For the sticky glaze mix the syrup with the water and brush the breads with it 15 – 30 minutes before they are done. When the time is up, take the breads out of the tins immediately and brush the rest of the syrupy water on them. Then wrap each in parchment paper and wrap firmly with two towels. Let them  cool down like this completely or best overnight so they are well rested in the morning. Now it is time to taste your bread! Enjoy!

Stef

Saaristolaisleipä - A traditional Finnish Bread

Saaristolaisleipä - A traditional Finnish Bread

Saaristolaisleipä - A traditional Finnish Bread

 

Vegan Hazelnut Chocolate Chip Cookies

This year I wanted to try a few more vegan recipes, especially in baking. I saw these cookies on mywifemakes and immediately wanted to try them. They turned out to be delicious and I will definitely make them again. No one would ever guess they’re vegan and they are really easy to make! The raw dough still tasted a bit coconutty but I couldn’t taste any coconut flavour in the baked cookies. I also used my homemade peanut butter which is a really quick 1-ingredient recipe, while store bought jars often include extra oils, salt or sugar.

Ingredients

75 g virgin coconut oil, melted
110 g brown sugar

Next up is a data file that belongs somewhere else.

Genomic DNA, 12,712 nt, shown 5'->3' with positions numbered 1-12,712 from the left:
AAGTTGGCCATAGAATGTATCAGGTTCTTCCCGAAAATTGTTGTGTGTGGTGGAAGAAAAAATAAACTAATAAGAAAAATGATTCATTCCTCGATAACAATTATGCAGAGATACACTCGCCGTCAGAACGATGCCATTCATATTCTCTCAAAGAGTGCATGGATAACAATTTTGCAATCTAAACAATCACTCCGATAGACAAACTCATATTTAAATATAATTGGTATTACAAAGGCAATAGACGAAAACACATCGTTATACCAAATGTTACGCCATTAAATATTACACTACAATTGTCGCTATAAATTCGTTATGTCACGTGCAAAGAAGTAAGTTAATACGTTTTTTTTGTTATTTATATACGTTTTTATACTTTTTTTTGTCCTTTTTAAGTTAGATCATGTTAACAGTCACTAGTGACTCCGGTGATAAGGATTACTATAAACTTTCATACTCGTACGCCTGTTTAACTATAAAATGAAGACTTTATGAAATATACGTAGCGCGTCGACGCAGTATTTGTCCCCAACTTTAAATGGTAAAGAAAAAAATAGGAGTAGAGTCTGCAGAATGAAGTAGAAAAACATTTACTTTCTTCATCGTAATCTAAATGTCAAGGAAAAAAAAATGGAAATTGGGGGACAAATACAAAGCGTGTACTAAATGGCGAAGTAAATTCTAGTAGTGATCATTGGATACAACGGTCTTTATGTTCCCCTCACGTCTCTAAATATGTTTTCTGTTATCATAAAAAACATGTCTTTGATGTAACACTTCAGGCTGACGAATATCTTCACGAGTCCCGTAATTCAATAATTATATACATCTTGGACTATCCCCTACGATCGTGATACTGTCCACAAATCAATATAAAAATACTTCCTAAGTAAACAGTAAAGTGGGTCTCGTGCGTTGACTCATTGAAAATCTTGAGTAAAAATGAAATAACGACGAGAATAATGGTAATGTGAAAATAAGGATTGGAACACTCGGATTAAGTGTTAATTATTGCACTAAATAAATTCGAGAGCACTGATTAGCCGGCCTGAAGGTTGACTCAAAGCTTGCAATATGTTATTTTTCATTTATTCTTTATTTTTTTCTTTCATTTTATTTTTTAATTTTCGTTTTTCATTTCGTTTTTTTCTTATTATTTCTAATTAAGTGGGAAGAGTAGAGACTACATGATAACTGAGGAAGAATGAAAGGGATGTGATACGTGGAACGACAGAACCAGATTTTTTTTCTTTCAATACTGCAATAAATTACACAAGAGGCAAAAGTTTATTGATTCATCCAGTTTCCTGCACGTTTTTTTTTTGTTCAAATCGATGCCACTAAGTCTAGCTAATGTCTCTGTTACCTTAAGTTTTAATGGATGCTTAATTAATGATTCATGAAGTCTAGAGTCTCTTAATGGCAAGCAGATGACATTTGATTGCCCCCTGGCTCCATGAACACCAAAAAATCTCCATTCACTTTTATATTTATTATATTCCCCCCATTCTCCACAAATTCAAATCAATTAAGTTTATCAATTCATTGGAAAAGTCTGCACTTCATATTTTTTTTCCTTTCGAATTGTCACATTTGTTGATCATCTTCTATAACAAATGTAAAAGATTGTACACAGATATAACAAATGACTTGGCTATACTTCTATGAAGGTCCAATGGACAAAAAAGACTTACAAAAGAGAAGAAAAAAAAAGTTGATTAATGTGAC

1 tbsp ground flax seeds
2 tbsp peanut butter
1/2 tsp vanilla bean powder
110 g plain flour
1/2 tsp baking soda
1/2 tsp baking powder
1/4 tsp sea salt & some for sprinkling the cookies
80 g vegan chocolate
50 g hazelnuts

Preheat the oven to 175°C, line a baking tray with parchment paper and roast the hazelnut for a few minutes.

To make the flax egg mix one tablespoon of ground flax seed with three tablespoons of water and set aside until it becomes gelatinous. In the meantime chop the nuts and the chocolate.

In a bowl whisk together the sugar, vanilla, coconut oil, peanut butter and flax egg. Add the flour, soda and baking powder and mix until everything is just incorporated. Then you can add the hazelnuts and the chocolate and carefully mix everything together. Drop the cookies with two spoons onto the tray or use your hands (I think hands are the easiest option) and flatten the cookies a bit. Sprinkle with sea salt and bake around 11-13 minutes. Let them cool down because they will be quite soft at first. Enjoy!

Stef

2women2cats: Vegan Hazelnut Chocolate Chip Cookies

2women2cats: Vegan Hazelnut Chocolate Chip Cookies

2women2cats: Vegan Hazelnut Chocolate Chip Cookies

Homemade Peanut Butter

Yesterday I wanted to make some vegan chocolate chip cookies until I noticed that I didn’t have any peanut butter at home and of course that was needed for the recipe. I decided to quickly roast some peanuts and make my own.

2women2cats: Homemade Peanut Butter

Making your own peanut butter is the easiest thing ever, way better and cheaper than store bought one. Also no additives, salt, sugar or oil. For peanut butter you’ll only need peanuts, that’s it. Should be obvious but when you look at the back of peanut butter jars in the store you’ll often be surprised.